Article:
“Mr. Johnston has a strong record of public service, a broad base of support and an impressive list of achievements,” Mr. Harper said in a statement Thursday morning.

“He has extensive legal expertise, a comprehensive understanding of government and a deep appreciation of the duties and tasks now before him.”

Mr. Harper chose Mr. Johnston upon the advice of a special committee created to look at all the possible candidates.

The committee met for several weeks and consulted hundreds of people in the process.

A spokesman for Mr. Harper said Thursday that the process was deliberately constructed so that Mr. Harper would get non-partisan advice and that the next governor general would represent all Canadians, not just the current Conservative government.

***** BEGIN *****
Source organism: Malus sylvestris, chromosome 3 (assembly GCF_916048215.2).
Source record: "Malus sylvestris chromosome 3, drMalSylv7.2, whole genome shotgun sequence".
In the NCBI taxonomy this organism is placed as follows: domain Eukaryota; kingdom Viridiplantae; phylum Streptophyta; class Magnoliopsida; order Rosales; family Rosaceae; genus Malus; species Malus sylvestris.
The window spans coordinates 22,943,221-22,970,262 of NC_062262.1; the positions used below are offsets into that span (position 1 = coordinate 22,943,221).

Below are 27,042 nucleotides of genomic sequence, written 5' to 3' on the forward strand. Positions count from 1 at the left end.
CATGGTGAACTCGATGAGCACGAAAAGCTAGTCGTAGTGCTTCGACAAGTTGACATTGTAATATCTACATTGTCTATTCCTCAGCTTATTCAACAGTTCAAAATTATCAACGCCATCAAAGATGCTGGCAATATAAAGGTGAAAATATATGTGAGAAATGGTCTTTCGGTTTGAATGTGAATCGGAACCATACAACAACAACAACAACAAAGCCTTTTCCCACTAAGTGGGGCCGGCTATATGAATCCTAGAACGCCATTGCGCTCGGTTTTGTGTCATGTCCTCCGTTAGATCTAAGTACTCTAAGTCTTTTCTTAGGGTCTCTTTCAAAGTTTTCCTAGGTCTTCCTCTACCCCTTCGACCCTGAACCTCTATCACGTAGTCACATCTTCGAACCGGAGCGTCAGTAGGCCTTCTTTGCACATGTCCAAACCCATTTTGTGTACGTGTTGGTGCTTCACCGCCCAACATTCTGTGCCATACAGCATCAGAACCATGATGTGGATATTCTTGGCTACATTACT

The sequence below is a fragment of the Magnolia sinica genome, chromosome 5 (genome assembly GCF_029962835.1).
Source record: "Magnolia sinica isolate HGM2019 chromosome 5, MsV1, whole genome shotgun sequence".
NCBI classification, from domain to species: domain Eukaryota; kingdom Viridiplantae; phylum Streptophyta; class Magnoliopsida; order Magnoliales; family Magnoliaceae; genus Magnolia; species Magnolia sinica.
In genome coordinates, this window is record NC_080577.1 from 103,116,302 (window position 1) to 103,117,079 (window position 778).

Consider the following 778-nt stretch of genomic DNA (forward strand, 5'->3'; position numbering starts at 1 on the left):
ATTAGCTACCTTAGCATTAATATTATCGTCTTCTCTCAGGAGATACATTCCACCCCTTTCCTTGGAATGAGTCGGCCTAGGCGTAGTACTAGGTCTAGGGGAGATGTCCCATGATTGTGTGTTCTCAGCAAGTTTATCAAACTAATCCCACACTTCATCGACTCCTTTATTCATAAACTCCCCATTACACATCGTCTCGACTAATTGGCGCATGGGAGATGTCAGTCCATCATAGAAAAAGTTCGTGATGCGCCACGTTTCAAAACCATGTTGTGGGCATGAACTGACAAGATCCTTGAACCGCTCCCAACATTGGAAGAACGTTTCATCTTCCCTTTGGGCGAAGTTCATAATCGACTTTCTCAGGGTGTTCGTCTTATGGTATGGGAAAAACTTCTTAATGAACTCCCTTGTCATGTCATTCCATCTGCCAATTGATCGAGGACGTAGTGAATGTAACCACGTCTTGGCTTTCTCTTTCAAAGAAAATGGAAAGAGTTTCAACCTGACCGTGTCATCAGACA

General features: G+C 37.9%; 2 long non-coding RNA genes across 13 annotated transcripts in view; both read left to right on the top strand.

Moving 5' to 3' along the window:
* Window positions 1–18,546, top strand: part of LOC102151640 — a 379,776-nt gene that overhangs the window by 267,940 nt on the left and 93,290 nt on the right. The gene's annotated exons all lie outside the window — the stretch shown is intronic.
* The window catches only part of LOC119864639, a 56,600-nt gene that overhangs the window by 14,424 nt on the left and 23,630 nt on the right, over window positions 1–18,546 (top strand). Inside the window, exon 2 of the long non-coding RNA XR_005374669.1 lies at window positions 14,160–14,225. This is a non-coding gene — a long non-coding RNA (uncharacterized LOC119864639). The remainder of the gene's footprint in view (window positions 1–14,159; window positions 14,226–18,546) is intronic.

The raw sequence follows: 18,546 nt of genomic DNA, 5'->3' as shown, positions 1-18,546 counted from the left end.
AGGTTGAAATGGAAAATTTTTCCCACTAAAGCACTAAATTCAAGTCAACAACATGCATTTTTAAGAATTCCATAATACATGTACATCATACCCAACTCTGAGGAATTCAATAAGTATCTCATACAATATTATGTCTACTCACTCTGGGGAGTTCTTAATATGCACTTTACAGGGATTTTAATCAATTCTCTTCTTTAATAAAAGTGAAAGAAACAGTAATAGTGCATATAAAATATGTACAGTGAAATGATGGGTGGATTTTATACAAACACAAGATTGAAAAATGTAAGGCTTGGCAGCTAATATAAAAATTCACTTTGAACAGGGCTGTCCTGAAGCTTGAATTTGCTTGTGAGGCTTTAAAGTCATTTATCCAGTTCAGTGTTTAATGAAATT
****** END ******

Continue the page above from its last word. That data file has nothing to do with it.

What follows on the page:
“David Johnston represents the best of Canada,” Mr. Harper said…

…Mr. Johnston is set to take over for Gov. Gen. Jean, whose term officially ends on Sept. 27. Gov. Gen. Jean will then begin a four-year post as special envoy to Haiti for the United Nations.

A relative unknown when she first stepped into the role on Sept. 27, 2005, Gov. Gen. Jean became a favourite among the masses both within and outside Canada.

This country’s first black in the post, Gov. Gen. Jean was the third woman to hold the post and among the youngest to reside at Rideau Hall with her Quebec filmmaker husband Jean-Daniel Lafond and school-aged daughter Marie-Eden.

Fluent in five languages, the award-winning Radio-Canada and CBC television journalist fled her native Haiti during the authoritarian regime of Francois Duvalier at age 11.

She settled in Quebec and studied languages and literature at the Universite de Montreal before continuing her schooling in Italy.